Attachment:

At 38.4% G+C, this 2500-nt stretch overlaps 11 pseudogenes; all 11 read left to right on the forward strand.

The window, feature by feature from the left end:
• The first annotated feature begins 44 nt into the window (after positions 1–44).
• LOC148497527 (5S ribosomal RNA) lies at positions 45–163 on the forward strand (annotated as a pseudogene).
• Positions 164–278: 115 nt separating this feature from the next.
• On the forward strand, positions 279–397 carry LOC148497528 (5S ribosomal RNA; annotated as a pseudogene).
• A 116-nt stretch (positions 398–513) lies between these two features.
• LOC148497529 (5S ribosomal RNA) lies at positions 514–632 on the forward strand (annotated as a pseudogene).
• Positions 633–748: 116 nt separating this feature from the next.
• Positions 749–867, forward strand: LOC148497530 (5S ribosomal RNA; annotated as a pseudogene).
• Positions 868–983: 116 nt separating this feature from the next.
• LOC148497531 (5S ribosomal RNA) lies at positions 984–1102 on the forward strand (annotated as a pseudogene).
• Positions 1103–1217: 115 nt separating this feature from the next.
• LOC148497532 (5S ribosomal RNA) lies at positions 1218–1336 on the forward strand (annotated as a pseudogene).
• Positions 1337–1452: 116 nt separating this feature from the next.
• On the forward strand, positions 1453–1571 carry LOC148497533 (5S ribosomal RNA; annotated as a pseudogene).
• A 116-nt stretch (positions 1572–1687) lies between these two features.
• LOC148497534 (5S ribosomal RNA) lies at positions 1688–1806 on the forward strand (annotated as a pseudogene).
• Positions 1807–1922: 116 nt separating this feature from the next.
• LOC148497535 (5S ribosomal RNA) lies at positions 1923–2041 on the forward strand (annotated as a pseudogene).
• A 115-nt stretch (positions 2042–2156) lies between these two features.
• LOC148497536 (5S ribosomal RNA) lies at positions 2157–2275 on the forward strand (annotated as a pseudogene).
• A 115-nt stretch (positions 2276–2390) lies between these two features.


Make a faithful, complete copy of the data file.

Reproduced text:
At 38.4% G+C, this 2500-nt stretch overlaps 11 pseudogenes; all 11 read left to right on the forward strand.

The window, feature by feature from the left end:
• The first annotated feature begins 44 nt into the window (after positions 1–44).
• LOC148497527 (5S ribosomal RNA) lies at positions 45–163 on the forward strand (annotated as a pseudogene).
• Positions 164–278: 115 nt separating this feature from the next.
• On the forward strand, positions 279–397 carry LOC148497528 (5S ribosomal RNA; annotated as a pseudogene).
• A 116-nt stretch (positions 398–513) lies between these two features.
• LOC148497529 (5S ribosomal RNA) lies at positions 514–632 on the forward strand (annotated as a pseudogene).
• Positions 633–748: 116 nt separating this feature from the next.
• Positions 749–867, forward strand: LOC148497530 (5S ribosomal RNA; annotated as a pseudogene).
• Positions 868–983: 116 nt separating this feature from the next.
• LOC148497531 (5S ribosomal RNA) lies at positions 984–1102 on the forward strand (annotated as a pseudogene).
• Positions 1103–1217: 115 nt separating this feature from the next.
• LOC148497532 (5S ribosomal RNA) lies at positions 1218–1336 on the forward strand (annotated as a pseudogene).
• Positions 1337–1452: 116 nt separating this feature from the next.
• On the forward strand, positions 1453–1571 carry LOC148497533 (5S ribosomal RNA; annotated as a pseudogene).
• A 116-nt stretch (positions 1572–1687) lies between these two features.
• LOC148497534 (5S ribosomal RNA) lies at positions 1688–1806 on the forward strand (annotated as a pseudogene).
• Positions 1807–1922: 116 nt separating this feature from the next.
• LOC148497535 (5S ribosomal RNA) lies at positions 1923–2041 on the forward strand (annotated as a pseudogene).
• A 115-nt stretch (positions 2042–2156) lies between these two features.
• LOC148497536 (5S ribosomal RNA) lies at positions 2157–2275 on the forward strand (annotated as a pseudogene).
• A 115-nt stretch (positions 2276–2390) lies between these two features.